Chicken, beef, lamb, apple, rhubarb, mushroom, fish, beans, pasta, cheese ... wrap anything in a case of pastry and you have perhaps the most Australian food you can get your hands on, literally.
Whether you're eating one at the footy, or serving the family a comforting dinner, pies are among the most loved of meals.
June 1 is National Pie Day, an idea that started in the Southern Highlands of NSW in 2017 - the region renames itself the Southern Pie-lands for the month of June - but across the nation pie makers, and pie eaters, are getting in on the action.
All-round Aussie legend Robert "Dipper" DiPierdomenico is the official Pie Minister, and he wants us all to top up the sauce bottle and get involved.
"You can wrap anything in pastry and it will taste good," he says. "There are all kinds of pies these days, square pies, oval pies, round pies, and so many different kinds of fillings as well.
"Pie Day, or really June is Pie Month, is a great opportunity for us all to support our pie makers and get out and meet them and buy their pies."
He loves the idea that every town in Australia boasts "Australia's Number One Pie"; he admits he's quite often offered bribes - "not the done thing for the Pie Minister I know" - by pie makers wanting him to show some favour.
We both agree there's nothing like a pie at the footy.
"You line up for too long, get your pie, take the cellophane off and it drips all over your shirt," he says.
"Then you take your first bite and it's boiling hot and you burn your mouth, but you know you're at the footy."
I can't quite come at the way he eats his pies.
"It's all about the crust," he says. "I take the lid off with a spoon, scoop out the filling, mix it with some sauce, mix the lid back in with it and then put it back in the pie and eat it."
Across NSW regional foodie groups are getting involved.
The Sapphire Coast has been working with local foodie, Paul West of River Cottage fame, to showcase their region's best pies.
"Paul West has been pretty pumped about meeting our local pie makers and seeing the high-quality local ingredients and the amount of love that goes into their flavoursome pie offerings," says Anthony Osborne, managing director for Sapphire Coast Destination Marketing.
"He's appointed himself our region's Pie Minister, wanting to give his national counterpart, Dipper, a run for his money."
Steve Rosa, group manager of tourism and economic development with Destination Southern Highlands, is happy to see other regions get on board.
"Aussies love a good pie and will travel far for a really magic one," says Rosa, recommending The Wharfie, a "seriously tasty flathead and ling, mussel and mornay pie" from Merimbula's Wharf Restaurant.
"Several regional areas have got their pies into the oven and we're thrilled that the Pie Time brand has gained traction outside of the highlands. It's about regions supporting each other, breaking down borders with quality food offerings, and encouraging tourism back into our regional areas. NSW really is the premier pie state after all."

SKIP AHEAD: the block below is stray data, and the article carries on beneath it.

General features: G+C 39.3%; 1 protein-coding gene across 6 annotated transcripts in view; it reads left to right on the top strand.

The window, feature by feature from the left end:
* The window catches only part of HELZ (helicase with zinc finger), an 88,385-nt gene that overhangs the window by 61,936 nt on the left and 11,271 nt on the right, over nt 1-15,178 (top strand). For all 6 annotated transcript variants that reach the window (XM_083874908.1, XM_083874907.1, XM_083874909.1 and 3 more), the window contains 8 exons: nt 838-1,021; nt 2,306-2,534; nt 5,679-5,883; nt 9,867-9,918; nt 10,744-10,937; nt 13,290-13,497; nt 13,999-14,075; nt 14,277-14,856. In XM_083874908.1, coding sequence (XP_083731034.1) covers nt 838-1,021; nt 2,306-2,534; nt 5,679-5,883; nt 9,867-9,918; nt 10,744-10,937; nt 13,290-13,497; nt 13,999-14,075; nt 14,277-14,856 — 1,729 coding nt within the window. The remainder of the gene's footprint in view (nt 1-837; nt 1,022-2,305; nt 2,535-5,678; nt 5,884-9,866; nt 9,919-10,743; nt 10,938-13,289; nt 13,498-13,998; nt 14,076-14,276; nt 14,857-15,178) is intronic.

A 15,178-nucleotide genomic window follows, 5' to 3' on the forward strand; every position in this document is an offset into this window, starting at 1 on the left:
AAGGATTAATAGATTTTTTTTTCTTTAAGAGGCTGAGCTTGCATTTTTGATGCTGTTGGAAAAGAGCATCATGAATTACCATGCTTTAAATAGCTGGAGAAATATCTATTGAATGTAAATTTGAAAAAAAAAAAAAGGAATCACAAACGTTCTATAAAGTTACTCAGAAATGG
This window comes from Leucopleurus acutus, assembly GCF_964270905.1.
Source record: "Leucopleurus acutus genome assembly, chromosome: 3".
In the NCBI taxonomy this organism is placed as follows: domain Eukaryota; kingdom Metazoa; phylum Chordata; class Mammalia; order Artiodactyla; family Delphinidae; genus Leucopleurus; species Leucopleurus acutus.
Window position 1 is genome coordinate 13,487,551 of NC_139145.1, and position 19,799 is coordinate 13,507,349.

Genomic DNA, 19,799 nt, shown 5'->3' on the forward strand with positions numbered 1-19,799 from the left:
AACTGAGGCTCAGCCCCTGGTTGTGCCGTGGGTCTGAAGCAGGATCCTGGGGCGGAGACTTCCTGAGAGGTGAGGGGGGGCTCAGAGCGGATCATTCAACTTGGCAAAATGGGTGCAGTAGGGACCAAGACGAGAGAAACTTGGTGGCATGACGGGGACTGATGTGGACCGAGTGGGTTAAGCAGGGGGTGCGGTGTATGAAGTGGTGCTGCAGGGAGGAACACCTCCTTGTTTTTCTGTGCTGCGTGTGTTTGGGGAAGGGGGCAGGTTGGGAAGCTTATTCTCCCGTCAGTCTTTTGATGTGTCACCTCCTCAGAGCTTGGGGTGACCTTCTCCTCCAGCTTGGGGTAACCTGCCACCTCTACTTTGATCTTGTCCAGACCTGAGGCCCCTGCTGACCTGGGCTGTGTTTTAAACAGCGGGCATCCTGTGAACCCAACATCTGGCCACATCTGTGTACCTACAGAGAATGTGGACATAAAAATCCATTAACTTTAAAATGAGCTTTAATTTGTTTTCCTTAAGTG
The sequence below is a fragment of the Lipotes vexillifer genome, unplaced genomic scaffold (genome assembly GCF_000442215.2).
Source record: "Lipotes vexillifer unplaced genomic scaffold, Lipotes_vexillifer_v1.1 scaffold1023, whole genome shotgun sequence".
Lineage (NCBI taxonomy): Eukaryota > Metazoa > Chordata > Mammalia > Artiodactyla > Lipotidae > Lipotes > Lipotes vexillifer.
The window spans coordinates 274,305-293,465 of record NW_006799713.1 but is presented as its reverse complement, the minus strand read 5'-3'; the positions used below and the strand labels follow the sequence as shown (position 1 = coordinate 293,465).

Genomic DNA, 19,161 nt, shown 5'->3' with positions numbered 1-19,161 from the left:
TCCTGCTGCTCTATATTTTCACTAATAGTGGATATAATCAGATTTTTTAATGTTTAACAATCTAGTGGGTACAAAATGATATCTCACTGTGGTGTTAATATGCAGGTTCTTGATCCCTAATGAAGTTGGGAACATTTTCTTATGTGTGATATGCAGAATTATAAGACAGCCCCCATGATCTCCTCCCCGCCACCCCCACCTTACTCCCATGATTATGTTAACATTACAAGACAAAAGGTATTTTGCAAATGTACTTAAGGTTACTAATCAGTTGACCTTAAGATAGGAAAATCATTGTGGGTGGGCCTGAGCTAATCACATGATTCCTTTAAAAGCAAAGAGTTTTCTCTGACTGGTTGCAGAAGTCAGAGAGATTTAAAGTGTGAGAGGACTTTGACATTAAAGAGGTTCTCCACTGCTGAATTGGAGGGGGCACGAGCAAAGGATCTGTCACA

Oh hang on. I'd like to throw Canberra in the mix there. As always, the ACT is punching above its weight when it comes to pies. Here are Food & Wine's picks of the best pies in Canberra, worthy of a mention on the national pie-rometer of tastiness.
We've picked our best pies of Canberra based on a few things: crust, generosity of filling, flavour of filling, level of holdability (it's important that hand pies can be held in the hand), how family pies hold up when you cut them, and sheer tastiness.
Did we miss your favourite pie? Let us know.
Best family pie
A baker in a butchery is like the perfect storm of pie making. Patrick Lau is the genius at Griffith, making the pies on site using the butchery's excellent range of meat. We love the family pies, their squarish sides and generous crust. A proper family meal, serve it with mashed potatoes and veggies.
Crust: Golden and crunchy, the bases hold up upon reheating and it's a superb pastry.
Filling: Full to the brim. Flavours include traditional beef, sweet chilli beef, beef and kidney, beef and mushroom, Mexican chilli beef, chicken and vegetable. We tried the lamb curry and it was a well-spiced lamb mince with a little kick and plenty of flavour. Lau changes up the flavours occasionally too.
How it holds up: The family pies cut well without oozing out over the plate and slices keep their shape. The hand pies fit well into a (biggish) hand.
In your piehole? Definitely. Canberra's best pie.
Sonoma has recently launched a beef and beer pie, made in collaboration with Young Henry's brewery showcasing its Motor Oil Porter. This pie features tender beef chunks, mushrooms, onions, celery, carrots and red capsicum. After cooking the beef to perfection, Sonoma allows it to braise in Young Henry's beer until the meat falls apart. The uniqueness of this combination permeates not only the filling, but the dough, that is made with butter pate brisee and Motor Oil beer, giving it an unique colour and bitterness that pairs perfectly.
Crust: The dough's made with a butter pate brisee and Motor Oil beer, giving it an unique colour and just a little bitterness.
Filling: Featuring tender beef chunks, mushrooms, onions, celery, carrots and red capsicum, it's braised in Young Henry's beer until the meat falls apart.
How it holds up: The pie was quite heavy and teetered on the over your shirt edge but a few bites and it was all gone.
In your piehole? For sure, a fancy Braddon pie. Check out the other winter offerings in store.